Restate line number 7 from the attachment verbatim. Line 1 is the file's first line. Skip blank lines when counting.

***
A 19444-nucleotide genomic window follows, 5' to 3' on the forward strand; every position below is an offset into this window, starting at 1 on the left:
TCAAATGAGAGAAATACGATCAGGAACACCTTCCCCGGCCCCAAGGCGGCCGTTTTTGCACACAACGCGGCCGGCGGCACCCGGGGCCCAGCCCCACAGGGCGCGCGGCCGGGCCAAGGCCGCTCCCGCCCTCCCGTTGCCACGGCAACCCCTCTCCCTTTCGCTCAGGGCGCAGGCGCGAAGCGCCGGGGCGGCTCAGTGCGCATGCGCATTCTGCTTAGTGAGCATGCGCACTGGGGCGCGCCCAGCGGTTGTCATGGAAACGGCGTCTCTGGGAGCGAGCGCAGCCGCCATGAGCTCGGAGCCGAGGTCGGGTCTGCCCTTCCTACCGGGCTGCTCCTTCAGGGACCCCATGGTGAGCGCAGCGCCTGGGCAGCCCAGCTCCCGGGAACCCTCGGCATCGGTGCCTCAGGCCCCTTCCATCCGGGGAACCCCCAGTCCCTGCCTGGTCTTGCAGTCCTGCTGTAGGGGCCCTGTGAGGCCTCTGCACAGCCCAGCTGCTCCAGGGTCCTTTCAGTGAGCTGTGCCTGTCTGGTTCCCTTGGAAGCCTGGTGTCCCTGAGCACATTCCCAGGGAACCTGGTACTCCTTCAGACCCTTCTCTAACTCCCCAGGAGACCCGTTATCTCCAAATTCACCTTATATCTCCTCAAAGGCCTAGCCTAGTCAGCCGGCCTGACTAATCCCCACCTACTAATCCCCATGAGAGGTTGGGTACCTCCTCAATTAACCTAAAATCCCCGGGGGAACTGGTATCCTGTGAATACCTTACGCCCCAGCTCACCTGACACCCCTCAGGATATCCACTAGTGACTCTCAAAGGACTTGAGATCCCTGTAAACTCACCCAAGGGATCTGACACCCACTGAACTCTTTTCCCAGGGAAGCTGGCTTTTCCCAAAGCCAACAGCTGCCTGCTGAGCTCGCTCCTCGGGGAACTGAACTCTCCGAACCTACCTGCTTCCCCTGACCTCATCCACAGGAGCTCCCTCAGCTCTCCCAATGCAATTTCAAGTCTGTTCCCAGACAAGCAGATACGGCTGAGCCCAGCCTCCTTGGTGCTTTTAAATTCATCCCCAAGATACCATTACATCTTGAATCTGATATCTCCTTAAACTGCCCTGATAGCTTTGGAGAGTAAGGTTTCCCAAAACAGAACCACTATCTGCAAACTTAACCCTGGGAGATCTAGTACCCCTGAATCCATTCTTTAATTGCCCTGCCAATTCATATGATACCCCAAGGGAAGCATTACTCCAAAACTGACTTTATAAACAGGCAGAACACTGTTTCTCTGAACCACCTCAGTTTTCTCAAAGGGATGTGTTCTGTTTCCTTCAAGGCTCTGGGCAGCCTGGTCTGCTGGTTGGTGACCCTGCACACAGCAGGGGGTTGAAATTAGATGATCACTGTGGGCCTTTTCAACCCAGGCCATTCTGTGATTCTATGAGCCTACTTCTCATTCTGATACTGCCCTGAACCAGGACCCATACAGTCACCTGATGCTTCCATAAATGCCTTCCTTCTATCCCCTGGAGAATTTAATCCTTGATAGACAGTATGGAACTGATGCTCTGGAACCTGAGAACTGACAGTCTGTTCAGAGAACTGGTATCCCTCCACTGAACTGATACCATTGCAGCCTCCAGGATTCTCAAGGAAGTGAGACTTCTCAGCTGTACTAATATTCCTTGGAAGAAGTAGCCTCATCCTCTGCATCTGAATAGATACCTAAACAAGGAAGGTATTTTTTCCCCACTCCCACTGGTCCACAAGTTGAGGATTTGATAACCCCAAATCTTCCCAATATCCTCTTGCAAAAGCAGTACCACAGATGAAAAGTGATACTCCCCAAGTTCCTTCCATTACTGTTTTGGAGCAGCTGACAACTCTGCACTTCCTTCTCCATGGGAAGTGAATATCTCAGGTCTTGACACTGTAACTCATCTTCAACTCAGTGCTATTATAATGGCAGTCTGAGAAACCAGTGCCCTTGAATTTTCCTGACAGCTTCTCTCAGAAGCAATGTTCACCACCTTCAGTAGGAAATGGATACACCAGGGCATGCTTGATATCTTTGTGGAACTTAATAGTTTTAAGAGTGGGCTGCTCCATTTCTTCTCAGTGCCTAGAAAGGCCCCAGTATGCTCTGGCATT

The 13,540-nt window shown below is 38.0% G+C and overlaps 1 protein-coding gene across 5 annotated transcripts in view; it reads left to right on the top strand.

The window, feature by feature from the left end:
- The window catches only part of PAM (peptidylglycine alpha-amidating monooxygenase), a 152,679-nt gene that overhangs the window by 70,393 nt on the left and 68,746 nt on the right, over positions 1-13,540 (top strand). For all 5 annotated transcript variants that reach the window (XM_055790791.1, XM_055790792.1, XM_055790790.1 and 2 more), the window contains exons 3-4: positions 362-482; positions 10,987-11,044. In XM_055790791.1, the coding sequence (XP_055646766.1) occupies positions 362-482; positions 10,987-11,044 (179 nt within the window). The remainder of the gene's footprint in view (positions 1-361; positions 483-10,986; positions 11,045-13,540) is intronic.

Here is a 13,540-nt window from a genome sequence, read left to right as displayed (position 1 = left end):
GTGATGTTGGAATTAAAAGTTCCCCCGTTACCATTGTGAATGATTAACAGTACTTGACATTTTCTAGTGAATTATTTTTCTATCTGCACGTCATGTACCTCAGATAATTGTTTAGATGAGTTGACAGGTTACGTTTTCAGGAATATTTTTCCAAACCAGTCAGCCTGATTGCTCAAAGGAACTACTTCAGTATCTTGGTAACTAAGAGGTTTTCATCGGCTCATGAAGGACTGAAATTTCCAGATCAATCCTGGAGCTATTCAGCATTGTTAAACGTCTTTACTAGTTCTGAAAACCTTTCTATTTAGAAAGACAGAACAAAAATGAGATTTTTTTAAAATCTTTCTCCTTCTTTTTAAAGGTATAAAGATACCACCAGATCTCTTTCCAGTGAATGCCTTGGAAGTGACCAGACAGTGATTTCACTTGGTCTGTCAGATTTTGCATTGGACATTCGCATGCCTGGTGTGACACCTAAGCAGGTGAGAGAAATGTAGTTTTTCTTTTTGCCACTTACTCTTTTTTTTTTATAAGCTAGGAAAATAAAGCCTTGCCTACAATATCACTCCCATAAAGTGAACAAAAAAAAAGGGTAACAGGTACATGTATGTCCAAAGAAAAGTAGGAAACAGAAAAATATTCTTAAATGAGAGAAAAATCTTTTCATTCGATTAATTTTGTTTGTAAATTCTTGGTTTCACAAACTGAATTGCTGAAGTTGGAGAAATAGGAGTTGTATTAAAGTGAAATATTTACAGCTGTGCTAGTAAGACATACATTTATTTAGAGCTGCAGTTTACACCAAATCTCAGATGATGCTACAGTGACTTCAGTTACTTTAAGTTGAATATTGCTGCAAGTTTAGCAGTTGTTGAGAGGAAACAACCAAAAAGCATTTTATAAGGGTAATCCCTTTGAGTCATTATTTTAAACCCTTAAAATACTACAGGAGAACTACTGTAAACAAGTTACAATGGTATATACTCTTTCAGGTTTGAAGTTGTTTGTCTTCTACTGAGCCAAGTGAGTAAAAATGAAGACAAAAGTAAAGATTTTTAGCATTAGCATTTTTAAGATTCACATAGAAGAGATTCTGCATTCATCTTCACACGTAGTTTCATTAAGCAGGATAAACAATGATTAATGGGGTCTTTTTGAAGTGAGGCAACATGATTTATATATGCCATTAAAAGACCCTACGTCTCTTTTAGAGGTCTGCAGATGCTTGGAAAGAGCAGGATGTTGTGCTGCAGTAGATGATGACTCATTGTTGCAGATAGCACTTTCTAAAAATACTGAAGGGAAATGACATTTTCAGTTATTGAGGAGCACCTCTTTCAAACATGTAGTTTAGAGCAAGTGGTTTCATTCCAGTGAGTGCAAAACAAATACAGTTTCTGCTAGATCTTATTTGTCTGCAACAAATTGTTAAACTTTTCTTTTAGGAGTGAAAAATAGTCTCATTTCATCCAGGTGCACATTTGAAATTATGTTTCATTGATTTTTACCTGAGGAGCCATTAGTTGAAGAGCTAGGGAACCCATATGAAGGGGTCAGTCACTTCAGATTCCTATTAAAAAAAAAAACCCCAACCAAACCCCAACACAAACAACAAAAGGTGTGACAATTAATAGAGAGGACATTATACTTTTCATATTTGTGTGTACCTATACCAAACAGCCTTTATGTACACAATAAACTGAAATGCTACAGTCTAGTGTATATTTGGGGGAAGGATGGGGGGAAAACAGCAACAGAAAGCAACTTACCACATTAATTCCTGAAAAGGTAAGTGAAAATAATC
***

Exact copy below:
GTGATGTTGGAATTAAAAGTTCCCCCGTTACCATTGTGAATGATTAACAGTACTTGACATTTTCTAGTGAATTATTTTTCTATCTGCACGTCATGTACCTCAGATAATTGTTTAGATGAGTTGACAGGTTACGTTTTCAGGAATATTTTTCCAAACCAGTCAGCCTGATTGCTCAAAGGAACTACTTCAGTATCTTGGTAACTAAGAGGTTTTCATCGGCTCATGAAGGACTGAAATTTCCAGATCAATCCTGGAGCTATTCAGCATTGTTAAACGTCTTTACTAGTTCTGAAAACCTTTCTATTTAGAAAGACAGAACAAAAATGAGATTTTTTTAAAATCTTTCTCCTTCTTTTTAAAGGTATAAAGATACCACCAGATCTCTTTCCAGTGAATGCCTTGGAAGTGACCAGACAGTGATTTCACTTGGTCTGTCAGATTTTGCATTGGACATTCGCATGCCTGGTGTGACACCTAAGCAGGTGAGAGAAATGTAGTTTTTCTTTTTGCCACTTACTCTTTTTTTTTTATAAGCTAGGAAAATAAAGCCTTGCCTACAATATCACTCCCATAAAGTGAACAAAAAAAAAGGGTAACAGGTACATGTATGTCCAAAGAAAAGTAGGAAACAGAAAAATATTCTTAAATGAGAGAAAAATCTTTTCATTCGATTAATTTTGTTTGTAAATTCTTGGTTTCACAAACTGAATTGCTGAAGTTGGAGAAATAGGAGTTGTATTAAAGTGAAATATTTACAGCTGTGCTAGTAAGACATACATTTATTTAGAGCTGCAGTTTACACCAAATCTCAGATGATGCTACAGTGACTTCAGTTACTTTAAGTTGAATATTGCTGCAAGTTTAGCAGTTGTTGAGAGGAAACAACCAAAAAGCATTTTATAAGGGTAATCCCTTTGAGTCATTATTTTAAACCCTTAAAATACTACAGGAGAACTACTGTAAACAAGTTACAATGGTATATACTCTTTCAGGTTTGAAGTTGTTTGTCTTCTACTGAGCCAAGTGAGTAAAAATGAAGACAAAAGTAAAGATTTTTAGCATTAGCATTTTTAAGATTCACATAGAAGAGATTCTGCATTCATCTTCACACGTAGTTTCATTAAGCAGGATAAACAATGATTAATGGGGTCTTTTTGAAGTGAGGCAACATGATTTATATATGCCATTAAAAGACCCTACGTCTCTTTTAGAGGTCTGCAGATGCTTGGAAAGAGCAGGATGTTGTGCTGCAGTAGATGATGACTCATTGTTGCAGATAGCACTTTCTAAAAATACTGAAGGGAAATGACATTTTCAGTTATTGAGGAGCACCTCTTTCAAACATGTAGTTTAGAGCAAGTGGTTTCATTCCAGTGAGTGCAAAACAAATACAGTTTCTGCTAGATCTTATTTGTCTGCAACAAATTGTTAAACTTTTCTTTTAGGAGTGAAAAATAGTCTCATTTCATCCAGGTGCACATTTGAAATTATGTTTCATTGATTTTTACCTGAGGAGCCATTAGTTGAAGAGCTAGGGAACCCATATGAAGGGGTCAGTCACTTCAGATTCCTATTAAAAAAAAAAACCCCAACCAAACCCCAACACAAACAACAAAAGGTGTGACAATTAATAGAGAGGACATTATACTTTTCATATTTGTGTGTACCTATACCAAACAGCCTTTATGTACACAATAAACTGAAATGCTACAGTCTAGTGTATATTTGGGGGAAGGATGGGGGGAAAACAGCAACAGAAAGCAACTTACCACATTAATTCCTGAAAAGGTAAGTGAAAATAATC